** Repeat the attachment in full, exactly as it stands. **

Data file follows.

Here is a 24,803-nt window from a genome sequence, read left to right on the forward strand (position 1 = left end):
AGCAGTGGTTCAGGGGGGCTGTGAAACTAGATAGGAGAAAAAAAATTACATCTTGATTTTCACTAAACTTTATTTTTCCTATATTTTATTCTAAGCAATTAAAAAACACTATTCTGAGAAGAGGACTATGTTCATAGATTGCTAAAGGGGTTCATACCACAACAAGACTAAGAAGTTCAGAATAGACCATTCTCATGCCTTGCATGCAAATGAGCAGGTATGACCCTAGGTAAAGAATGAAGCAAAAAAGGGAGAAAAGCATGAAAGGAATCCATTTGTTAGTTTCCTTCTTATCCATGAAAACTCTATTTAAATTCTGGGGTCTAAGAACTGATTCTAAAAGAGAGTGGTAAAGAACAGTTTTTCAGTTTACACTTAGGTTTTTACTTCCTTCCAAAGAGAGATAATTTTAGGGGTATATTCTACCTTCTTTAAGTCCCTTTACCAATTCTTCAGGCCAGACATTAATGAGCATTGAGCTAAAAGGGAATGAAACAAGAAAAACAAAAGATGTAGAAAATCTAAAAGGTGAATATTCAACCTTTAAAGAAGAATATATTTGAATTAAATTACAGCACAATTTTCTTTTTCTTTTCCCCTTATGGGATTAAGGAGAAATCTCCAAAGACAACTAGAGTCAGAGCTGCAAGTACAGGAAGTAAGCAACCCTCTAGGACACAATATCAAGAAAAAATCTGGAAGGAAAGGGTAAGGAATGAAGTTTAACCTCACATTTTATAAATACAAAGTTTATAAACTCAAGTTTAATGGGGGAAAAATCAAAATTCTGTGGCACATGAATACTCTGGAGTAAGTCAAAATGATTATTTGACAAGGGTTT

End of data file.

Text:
Here is a 24,803-nt window from a genome sequence, read left to right on the forward strand (position 1 = left end):
AGCAGTGGTTCAGGGGGGCTGTGAAACTAGATAGGAGAAAAAAAATTACATCTTGATTTTCACTAAACTTTATTTTTCCTATATTTTATTCTAAGCAATTAAAAAACACTATTCTGAGAAGAGGACTATGTTCATAGATTGCTAAAGGGGTTCATACCACAACAAGACTAAGAAGTTCAGAATAGACCATTCTCATGCCTTGCATGCAAATGAGCAGGTATGACCCTAGGTAAAGAATGAAGCAAAAAAGGGAGAAAAGCATGAAAGGAATCCATTTGTTAGTTTCCTTCTTATCCATGAAAACTCTATTTAAATTCTGGGGTCTAAGAACTGATTCTAAAAGAGAGTGGTAAAGAACAGTTTTTCAGTTTACACTTAGGTTTTTACTTCCTTCCAAAGAGAGATAATTTTAGGGGTATATTCTACCTTCTTTAAGTCCCTTTACCAATTCTTCAGGCCAGACATTAATGAGCATTGAGCTAAAAGGGAATGAAACAAGAAAAACAAAAGATGTAGAAAATCTAAAAGGTGAATATTCAACCTTTAAAGAAGAATATATTTGAATTAAATTACAGCACAATTTTCTTTTTCTTTTCCCCTTATGGGATTAAGGAGAAATCTCCAAAGACAACTAGAGTCAGAGCTGCAAGTACAGGAAGTAAGCAACCCTCTAGGACACAATATCAAGAAAAAATCTGGAAGGAAAGGGTAAGGAATGAAGTTTAACCTCACATTTTATAAATACAAAGTTTATAAACTCAAGTTTAATGGGGGAAAAATCAAAATTCTGTGGCACATGAATACTCTGGAGTAAGTCAAAATGATTATTTGACAAGGGTTT